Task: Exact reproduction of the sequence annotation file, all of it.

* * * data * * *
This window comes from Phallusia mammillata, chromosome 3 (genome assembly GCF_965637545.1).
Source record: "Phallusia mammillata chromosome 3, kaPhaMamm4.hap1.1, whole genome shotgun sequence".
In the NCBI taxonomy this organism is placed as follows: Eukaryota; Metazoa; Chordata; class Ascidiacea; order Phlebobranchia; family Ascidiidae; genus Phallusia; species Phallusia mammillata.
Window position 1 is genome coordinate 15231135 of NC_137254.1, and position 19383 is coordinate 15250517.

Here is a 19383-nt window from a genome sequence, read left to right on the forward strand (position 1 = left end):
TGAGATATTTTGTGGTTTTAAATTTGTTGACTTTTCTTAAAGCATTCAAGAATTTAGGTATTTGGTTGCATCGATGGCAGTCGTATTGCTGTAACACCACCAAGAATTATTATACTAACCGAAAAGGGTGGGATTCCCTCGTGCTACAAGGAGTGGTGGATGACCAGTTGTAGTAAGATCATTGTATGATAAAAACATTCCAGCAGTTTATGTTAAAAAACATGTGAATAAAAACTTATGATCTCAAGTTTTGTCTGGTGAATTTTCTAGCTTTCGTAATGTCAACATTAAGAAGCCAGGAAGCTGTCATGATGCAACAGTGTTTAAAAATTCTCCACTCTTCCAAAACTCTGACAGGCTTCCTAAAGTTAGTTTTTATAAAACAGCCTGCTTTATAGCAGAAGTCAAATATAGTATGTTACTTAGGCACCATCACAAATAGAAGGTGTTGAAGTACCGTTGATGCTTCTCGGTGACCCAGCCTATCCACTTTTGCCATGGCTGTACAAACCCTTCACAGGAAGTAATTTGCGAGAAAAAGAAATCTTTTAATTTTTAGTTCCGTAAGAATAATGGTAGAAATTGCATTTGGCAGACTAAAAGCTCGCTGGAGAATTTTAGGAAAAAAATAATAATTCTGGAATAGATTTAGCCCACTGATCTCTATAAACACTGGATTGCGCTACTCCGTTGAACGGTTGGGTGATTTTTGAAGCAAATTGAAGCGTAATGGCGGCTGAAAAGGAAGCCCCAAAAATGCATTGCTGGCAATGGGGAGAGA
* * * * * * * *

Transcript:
This window comes from Phallusia mammillata, chromosome 3 (genome assembly GCF_965637545.1).
Source record: "Phallusia mammillata chromosome 3, kaPhaMamm4.hap1.1, whole genome shotgun sequence".
In the NCBI taxonomy this organism is placed as follows: Eukaryota; Metazoa; Chordata; class Ascidiacea; order Phlebobranchia; family Ascidiidae; genus Phallusia; species Phallusia mammillata.
Window position 1 is genome coordinate 15231135 of NC_137254.1, and position 19383 is coordinate 15250517.

Here is a 19383-nt window from a genome sequence, read left to right on the forward strand (position 1 = left end):
TGAGATATTTTGTGGTTTTAAATTTGTTGACTTTTCTTAAAGCATTCAAGAATTTAGGTATTTGGTTGCATCGATGGCAGTCGTATTGCTGTAACACCACCAAGAATTATTATACTAACCGAAAAGGGTGGGATTCCCTCGTGCTACAAGGAGTGGTGGATGACCAGTTGTAGTAAGATCATTGTATGATAAAAACATTCCAGCAGTTTATGTTAAAAAACATGTGAATAAAAACTTATGATCTCAAGTTTTGTCTGGTGAATTTTCTAGCTTTCGTAATGTCAACATTAAGAAGCCAGGAAGCTGTCATGATGCAACAGTGTTTAAAAATTCTCCACTCTTCCAAAACTCTGACAGGCTTCCTAAAGTTAGTTTTTATAAAACAGCCTGCTTTATAGCAGAAGTCAAATATAGTATGTTACTTAGGCACCATCACAAATAGAAGGTGTTGAAGTACCGTTGATGCTTCTCGGTGACCCAGCCTATCCACTTTTGCCATGGCTGTACAAACCCTTCACAGGAAGTAATTTGCGAGAAAAAGAAATCTTTTAATTTTTAGTTCCGTAAGAATAATGGTAGAAATTGCATTTGGCAGACTAAAAGCTCGCTGGAGAATTTTAGGAAAAAAATAATAATTCTGGAATAGATTTAGCCCACTGATCTCTATAAACACTGGATTGCGCTACTCCGTTGAACGGTTGGGTGATTTTTGAAGCAAATTGAAGCGTAATGGCGGCTGAAAAGGAAGCCCCAAAAATGCATTGCTGGCAATGGGGAGAGA